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SUCHINTAN DAS
SUCHINTAN DAS

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Most Useful JavaScript functions for Web Developers

Table of Content


📌 Introduction

📌 Most Useful Functions of JavaScript

Map function

Filter function

Promises

Async Await

Logical and Ternary Operator

📌 Thank you


Introduction

Hello amazing developer 🧑‍💻, before digging into this topic let me give you a small introduction and some instructions. Don't worry it would be quick and crisp.

I am Suchintan Das, a Full Stack Developer currently working over two startups. I have been into web development for past two years.

Connect me on 👉 Linkedin

Let's Start !


Most Useful Functions of JavaScript


Map function

Map function is one of the most used functions by web developers, mainly all the JavaScript Frameworks have a great use of this function when it comes to iterate through an Array. It returns the updated array and you can store the same. Let's discuss the function in a broader way including all the ways to implement it.

Here's the structure of the Map function -

Structure

I think we are now familiar with the structure of the Map function, so let's implement it with some examples.

Examples:


const array1 = [1, 4, 9, 16];

//value for callback function
const map1 = Array.prototype.map.call(array1,
(x) => 
{return x * 2});

//without value of callback
const map2= array1.map(x => x*2);

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Output:

2
8
18
32
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It has similar purpose as of for, while and do-while.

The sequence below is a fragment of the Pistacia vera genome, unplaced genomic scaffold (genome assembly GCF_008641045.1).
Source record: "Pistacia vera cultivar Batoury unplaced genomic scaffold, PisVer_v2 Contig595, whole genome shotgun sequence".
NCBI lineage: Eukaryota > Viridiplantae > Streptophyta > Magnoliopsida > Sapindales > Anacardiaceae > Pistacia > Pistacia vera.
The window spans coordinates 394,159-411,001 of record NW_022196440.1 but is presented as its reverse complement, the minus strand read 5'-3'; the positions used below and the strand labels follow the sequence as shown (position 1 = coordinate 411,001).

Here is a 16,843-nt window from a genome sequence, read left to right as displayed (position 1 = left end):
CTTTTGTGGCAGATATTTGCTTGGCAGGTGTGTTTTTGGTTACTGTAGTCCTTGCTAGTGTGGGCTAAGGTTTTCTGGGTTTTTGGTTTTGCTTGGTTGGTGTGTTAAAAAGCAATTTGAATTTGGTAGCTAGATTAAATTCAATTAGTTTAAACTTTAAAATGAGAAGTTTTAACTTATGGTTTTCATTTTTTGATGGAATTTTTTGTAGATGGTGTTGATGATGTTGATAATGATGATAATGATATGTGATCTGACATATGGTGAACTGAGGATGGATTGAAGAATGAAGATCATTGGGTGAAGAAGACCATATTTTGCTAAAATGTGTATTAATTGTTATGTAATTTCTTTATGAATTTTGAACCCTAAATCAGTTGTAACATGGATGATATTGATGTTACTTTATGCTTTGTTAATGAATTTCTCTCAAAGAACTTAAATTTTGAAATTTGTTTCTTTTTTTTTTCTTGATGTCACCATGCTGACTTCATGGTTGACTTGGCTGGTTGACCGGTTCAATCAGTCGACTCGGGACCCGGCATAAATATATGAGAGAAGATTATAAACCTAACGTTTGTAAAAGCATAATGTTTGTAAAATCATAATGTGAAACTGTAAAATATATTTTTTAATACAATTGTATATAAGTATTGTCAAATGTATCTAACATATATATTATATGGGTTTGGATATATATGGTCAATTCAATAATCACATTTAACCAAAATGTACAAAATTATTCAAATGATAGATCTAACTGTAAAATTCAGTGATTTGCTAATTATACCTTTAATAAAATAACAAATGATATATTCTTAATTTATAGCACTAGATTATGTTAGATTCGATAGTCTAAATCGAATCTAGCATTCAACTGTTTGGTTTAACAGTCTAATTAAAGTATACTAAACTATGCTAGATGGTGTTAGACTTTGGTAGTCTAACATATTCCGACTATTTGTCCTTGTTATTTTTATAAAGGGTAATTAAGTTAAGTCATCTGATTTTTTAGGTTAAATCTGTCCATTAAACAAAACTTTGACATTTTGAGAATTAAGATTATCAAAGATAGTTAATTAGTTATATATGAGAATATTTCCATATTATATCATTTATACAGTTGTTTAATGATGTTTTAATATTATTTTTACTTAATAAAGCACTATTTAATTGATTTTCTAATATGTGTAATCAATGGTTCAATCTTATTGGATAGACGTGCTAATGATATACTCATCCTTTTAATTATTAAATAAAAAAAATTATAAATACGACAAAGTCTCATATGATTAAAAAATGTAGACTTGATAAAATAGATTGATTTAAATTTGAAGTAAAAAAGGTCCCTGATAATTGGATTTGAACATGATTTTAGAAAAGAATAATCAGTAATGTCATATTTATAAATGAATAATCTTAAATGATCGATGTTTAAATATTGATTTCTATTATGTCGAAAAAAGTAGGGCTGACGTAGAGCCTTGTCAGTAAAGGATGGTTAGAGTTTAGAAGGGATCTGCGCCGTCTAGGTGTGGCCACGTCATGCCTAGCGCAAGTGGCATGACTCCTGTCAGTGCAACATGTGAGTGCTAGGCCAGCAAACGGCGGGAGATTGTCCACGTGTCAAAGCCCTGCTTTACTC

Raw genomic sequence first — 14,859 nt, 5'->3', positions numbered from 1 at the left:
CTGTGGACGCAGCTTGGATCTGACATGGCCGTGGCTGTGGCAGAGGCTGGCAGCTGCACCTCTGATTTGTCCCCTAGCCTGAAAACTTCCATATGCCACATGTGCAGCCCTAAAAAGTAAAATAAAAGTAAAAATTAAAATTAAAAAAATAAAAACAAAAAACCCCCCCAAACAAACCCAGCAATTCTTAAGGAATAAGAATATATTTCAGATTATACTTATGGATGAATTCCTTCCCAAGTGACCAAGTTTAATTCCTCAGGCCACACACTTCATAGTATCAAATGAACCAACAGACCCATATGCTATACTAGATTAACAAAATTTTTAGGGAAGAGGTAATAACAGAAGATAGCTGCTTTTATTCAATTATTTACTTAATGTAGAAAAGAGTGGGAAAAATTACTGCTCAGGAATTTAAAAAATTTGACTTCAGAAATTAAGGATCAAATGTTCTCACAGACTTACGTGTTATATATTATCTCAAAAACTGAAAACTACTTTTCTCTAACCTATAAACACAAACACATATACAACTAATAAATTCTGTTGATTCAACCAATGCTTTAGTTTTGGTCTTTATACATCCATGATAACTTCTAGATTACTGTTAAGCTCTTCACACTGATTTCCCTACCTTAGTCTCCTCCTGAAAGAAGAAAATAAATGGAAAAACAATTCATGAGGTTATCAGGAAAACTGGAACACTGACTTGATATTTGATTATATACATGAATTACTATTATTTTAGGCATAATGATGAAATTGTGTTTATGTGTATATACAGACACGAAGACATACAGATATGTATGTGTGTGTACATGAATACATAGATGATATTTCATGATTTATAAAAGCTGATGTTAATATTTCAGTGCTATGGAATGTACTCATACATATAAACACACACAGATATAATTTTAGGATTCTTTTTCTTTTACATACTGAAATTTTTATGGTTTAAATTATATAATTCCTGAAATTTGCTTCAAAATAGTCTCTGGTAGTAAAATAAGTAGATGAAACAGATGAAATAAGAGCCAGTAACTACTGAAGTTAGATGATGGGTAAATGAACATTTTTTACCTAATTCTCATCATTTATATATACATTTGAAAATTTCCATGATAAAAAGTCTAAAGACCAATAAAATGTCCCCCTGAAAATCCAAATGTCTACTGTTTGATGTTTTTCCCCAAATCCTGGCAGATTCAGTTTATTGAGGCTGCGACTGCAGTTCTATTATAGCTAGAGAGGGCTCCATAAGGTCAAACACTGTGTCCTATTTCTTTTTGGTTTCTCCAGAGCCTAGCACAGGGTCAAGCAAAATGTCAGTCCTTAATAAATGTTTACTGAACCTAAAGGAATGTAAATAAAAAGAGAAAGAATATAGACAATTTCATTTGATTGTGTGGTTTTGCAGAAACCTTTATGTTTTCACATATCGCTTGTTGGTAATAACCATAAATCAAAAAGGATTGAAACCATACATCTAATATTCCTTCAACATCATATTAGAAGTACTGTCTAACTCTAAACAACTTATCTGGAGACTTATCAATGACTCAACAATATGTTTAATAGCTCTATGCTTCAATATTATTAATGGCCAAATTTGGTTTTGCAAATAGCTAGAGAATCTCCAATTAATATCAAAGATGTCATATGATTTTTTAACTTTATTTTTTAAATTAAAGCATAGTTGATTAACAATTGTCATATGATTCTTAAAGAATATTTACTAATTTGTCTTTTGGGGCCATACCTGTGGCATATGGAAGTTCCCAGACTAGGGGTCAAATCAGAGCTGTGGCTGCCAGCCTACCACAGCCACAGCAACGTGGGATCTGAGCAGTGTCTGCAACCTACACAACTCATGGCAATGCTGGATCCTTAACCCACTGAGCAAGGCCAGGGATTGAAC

Filter function

Do you want to filter some values out of an Array ? Then , this function is the one you should go first ! There are many instances in development where we need to fetch some specific values out of an array. This is where it comes into play.

Filter function is used with Arrays to fetch some values from the Array which satisfies some condition like greater than 7 or something. The return type of the function is the array of those values satisfying the condition.

Let's discuss the structure of the filter function -

Structure of filter

I think we are now familiar with the structure of the Map function, so let's implement it with some examples.

Examples:


const numbers = [1, 2, 3, 4, 5, 6, 7, 8, 9, 10];

//value for callback function
const updatearray = Array.prototype.filter.call(numbers,
(element) => {return element > 6});

//without value of callback
const updated = numbers.filter(element => element > 6);

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Output:

7
8
9
10
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Promises

Promises are very useful when it comes to web development in terms of making an API call to server to third party services. The Promises have 3 stages namely Pending, Fulfilled, Rejected . To handle the requests without blocking the DOM , promises and async await are used.

Structure of Promises

Examples:

//example with fetch function of javascript
fetch('https://jsonplaceholder.typicode.com/todos/1')
  .then(response => response.json())
  .then(json => console.log(json))
  .catch(err => console.log(err))

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Output:

{ 
  userId: 1, 
  id: 1, 
  title: "delectus aut autem", 
  completed: false 
}
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Async Await

Promises are very useful and any major project has a good part of it involved. But the syntax is not that clean to be used right ?
The bridge of then and catch is something that becomes problematic when there are 2-3 promises lined up based on the response of the earlier ones.

That's where Async Await comes it play !